• JennyJenny says:

      @clare ~ My heart goes out to you for your loss.
      My younger brother, my only sibling, took his life 30 years ago.
      To this day, my parents refused to say what actually happened. They tell everyone that he died of cancer.

      I was very uncomfortable keeping up that ruse. I let my friends and those closest to me know the truth. I went on to become an RN hoping to help people somehow in their lives.
      But it has been a lonely life for me missing my only sibling; never getting a chance to be somebody’s Aunt and not having an uncle for my children.
      And the pain never goes away ….

      • HeyThere! says:

        JennyJenny, big big hugs to you. I am so sorry.

      • Wren says:

        When I took a family member to the ER for threatening suicide, the RN on duty was the most compassionate person. She CARED. She was busy of course with multiple patients but I don’t know how I would have made it through that day without her. She took the time to really talk to me and made sure I ate, and I wasn’t even her patient. It made a difference. It mattered. So, even though that RN probably was not you, just know that you guys do help.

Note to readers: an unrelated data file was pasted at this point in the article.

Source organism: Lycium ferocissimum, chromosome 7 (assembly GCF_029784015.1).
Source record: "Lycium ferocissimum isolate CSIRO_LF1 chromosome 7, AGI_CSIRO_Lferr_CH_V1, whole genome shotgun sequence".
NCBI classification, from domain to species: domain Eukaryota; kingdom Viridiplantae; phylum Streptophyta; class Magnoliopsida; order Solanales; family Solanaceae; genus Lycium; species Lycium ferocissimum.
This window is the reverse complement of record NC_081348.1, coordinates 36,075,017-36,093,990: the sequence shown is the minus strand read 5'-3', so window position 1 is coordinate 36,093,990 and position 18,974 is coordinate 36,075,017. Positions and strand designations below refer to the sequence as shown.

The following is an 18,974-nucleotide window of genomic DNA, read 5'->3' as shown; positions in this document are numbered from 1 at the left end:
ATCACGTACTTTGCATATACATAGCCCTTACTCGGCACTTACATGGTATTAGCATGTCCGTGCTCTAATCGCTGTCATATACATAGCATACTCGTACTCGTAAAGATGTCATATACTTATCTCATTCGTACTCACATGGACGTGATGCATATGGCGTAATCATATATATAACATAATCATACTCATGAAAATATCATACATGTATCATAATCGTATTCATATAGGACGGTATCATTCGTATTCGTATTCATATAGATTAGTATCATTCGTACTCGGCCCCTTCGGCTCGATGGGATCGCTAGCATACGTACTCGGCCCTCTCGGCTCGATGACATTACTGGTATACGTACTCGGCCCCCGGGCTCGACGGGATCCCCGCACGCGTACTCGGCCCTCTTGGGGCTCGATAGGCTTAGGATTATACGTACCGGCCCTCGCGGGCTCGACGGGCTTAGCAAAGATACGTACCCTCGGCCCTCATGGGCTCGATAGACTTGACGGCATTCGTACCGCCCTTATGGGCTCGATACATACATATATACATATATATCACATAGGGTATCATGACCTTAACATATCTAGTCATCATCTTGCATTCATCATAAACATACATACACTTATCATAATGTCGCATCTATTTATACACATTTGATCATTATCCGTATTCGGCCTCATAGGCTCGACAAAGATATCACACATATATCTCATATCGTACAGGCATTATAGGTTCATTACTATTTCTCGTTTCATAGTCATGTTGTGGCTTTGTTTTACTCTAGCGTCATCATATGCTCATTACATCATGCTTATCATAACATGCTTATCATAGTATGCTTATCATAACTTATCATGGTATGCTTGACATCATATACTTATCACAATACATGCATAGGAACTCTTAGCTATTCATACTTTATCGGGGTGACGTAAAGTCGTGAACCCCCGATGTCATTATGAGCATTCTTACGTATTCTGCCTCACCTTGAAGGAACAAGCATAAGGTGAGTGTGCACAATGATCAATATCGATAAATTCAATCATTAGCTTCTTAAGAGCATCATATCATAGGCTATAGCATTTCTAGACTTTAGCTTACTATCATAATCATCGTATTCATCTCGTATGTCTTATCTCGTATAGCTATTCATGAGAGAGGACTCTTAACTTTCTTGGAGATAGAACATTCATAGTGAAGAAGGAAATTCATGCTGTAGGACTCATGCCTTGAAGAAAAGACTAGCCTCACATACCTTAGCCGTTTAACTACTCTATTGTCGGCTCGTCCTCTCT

• ChillyWilly says:

        Jennyjenny, I get what you are saying. I lost my brother (only sibling as well) to a heroin overdose. He was beautiful and talented and only 29. I always tell people exactly how he died because my brother was sick with addiction. He wasn’t a bad person. He wasn’t a loser or a scumbag. He was just sick. I am not ashamed of him. The way he died was tragic and devastating, but it is not shameful and to lie about it implies that it is.

  7. Brunswickstoval says:

    I think it’s unfair to say her family response to this is a “mess”. They are doing what they can to survive possibly one of the most if not the most difficult situations any family can find themselves in. I cannot imagine trying to handle this in public. It’s impossible to make sense of it privately.

    • tracking says:

      +1 The fact that the media ran with the estranged sister’s remarks, and the contents of the suicide note, is beyond the pale.

    • Christin says:

      This was an example of family who knew the least, being the first to speak out. And apparently no one vetted the sister and just ran with her version.

      It’s terrible enough to suddenly lose a spouse/parent, without having “family” mouthpieces taking over the narrative.

    • Christin says:

      This was an example of family who knew the least, being the first to speak out. And apparently no one vetted the sister and just ran with her version.

      It’s terrible enough to suddenly lose a spouse/parent, without having “family” mouthpieces taking over the narrative.

    • Wren says:

      I don’t think it’s a mess either. It’s actually an articulate and compassionate statement from a man who must be absolutely reeling.

  8. AG-UK says:

    The family should have said no comment and let the husband speak if he felt he needed to make a statement.

    • Brunswickstoval says:

      There is no guidebook that comes with handling suicides. This is unfair. My brother was separating from his partner when he took his own life and her thoughts would not have been wanted by my family in any way.

  9. Grandmasutra says: